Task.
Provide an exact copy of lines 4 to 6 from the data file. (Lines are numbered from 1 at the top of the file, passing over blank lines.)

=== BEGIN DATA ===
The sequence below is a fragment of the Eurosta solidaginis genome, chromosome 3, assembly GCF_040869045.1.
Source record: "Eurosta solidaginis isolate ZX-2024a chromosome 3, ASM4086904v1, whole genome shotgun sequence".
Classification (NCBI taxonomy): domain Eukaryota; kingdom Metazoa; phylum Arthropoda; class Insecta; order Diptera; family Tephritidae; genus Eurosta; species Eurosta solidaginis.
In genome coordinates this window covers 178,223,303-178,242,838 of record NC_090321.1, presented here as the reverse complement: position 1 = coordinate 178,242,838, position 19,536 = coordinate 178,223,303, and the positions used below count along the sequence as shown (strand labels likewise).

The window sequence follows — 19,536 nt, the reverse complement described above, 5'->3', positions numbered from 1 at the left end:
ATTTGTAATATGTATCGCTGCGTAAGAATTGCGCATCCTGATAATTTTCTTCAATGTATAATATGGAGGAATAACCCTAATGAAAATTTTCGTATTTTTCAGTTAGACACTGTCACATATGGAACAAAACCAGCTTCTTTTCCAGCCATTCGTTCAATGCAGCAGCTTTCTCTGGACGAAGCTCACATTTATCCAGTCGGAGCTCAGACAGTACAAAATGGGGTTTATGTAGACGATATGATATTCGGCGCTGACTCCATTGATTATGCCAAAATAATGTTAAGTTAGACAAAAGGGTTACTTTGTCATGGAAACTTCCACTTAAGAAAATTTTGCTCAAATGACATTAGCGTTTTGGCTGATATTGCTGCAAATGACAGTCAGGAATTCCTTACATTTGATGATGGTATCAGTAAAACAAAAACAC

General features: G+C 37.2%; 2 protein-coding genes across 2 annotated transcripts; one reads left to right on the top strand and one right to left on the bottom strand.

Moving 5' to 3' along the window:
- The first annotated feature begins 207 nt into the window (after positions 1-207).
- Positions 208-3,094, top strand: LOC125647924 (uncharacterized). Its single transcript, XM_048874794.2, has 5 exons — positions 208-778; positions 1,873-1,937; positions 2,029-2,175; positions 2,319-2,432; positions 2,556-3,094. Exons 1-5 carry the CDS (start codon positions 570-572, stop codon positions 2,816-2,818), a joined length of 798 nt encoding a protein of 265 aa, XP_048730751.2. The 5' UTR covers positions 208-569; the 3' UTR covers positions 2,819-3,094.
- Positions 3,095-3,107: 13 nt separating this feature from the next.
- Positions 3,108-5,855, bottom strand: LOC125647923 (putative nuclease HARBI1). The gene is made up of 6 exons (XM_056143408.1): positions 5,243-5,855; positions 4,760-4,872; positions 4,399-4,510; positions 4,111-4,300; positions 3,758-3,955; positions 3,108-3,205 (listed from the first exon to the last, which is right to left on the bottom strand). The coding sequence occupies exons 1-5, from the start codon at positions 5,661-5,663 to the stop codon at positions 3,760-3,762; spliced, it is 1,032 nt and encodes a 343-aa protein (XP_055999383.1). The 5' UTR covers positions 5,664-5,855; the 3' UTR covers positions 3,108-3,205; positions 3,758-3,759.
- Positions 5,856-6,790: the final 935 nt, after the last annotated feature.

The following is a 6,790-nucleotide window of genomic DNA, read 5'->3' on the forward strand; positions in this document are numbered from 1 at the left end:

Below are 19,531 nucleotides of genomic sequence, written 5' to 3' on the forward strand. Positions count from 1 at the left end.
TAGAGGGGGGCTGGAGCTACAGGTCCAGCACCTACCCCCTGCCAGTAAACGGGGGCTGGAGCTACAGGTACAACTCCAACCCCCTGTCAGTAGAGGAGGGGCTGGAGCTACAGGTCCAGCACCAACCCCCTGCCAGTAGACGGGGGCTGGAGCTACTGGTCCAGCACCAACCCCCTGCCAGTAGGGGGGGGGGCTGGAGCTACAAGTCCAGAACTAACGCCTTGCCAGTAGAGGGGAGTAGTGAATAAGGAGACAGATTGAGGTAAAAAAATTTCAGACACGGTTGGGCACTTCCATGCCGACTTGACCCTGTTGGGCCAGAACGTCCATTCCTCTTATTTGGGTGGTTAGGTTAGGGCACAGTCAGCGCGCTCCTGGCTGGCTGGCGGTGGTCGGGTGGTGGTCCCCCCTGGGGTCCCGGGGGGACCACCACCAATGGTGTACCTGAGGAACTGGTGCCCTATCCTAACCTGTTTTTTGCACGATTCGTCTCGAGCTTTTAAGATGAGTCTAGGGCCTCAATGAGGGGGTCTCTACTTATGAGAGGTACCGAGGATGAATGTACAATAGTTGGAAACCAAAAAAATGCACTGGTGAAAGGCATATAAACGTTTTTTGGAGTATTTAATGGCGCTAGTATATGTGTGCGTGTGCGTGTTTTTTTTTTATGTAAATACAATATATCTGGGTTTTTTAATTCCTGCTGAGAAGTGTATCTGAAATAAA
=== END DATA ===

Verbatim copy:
In genome coordinates this window covers 178,223,303-178,242,838 of record NC_090321.1, presented here as the reverse complement: position 1 = coordinate 178,242,838, position 19,536 = coordinate 178,223,303, and the positions used below count along the sequence as shown (strand labels likewise).

The window sequence follows — 19,536 nt, the reverse complement described above, 5'->3', positions numbered from 1 at the left end:
ATTTGTAATATGTATCGCTGCGTAAGAATTGCGCATCCTGATAATTTTCTTCAATGTATAATATGGAGGAATAACCCTAATGAAAATTTTCGTATTTTTCAGTTAGACACTGTCACATATGGAACAAAACCAGCTTCTTTTCCAGCCATTCGTTCAATGCAGCAGCTTTCTCTGGACGAAGCTCACATTTATCCAGTCGGAGCTCAGACAGTACAAAATGGGGTTTATGTAGACGATATGATATTCGGCGCTGACTCCATTGATTATGCCAAAATAATGTTAAGTTAGACAAAAGGGTTACTTTGTCATGGAAACTTCCACTTAAGAAAATTTTGCTCAAATGACATTAGCGTTTTGGCTGATATTGCTGCAAATGACAGTCAGGAATTCCTTACATTTGATGATGGTATCAGTAAAACAAAAACAC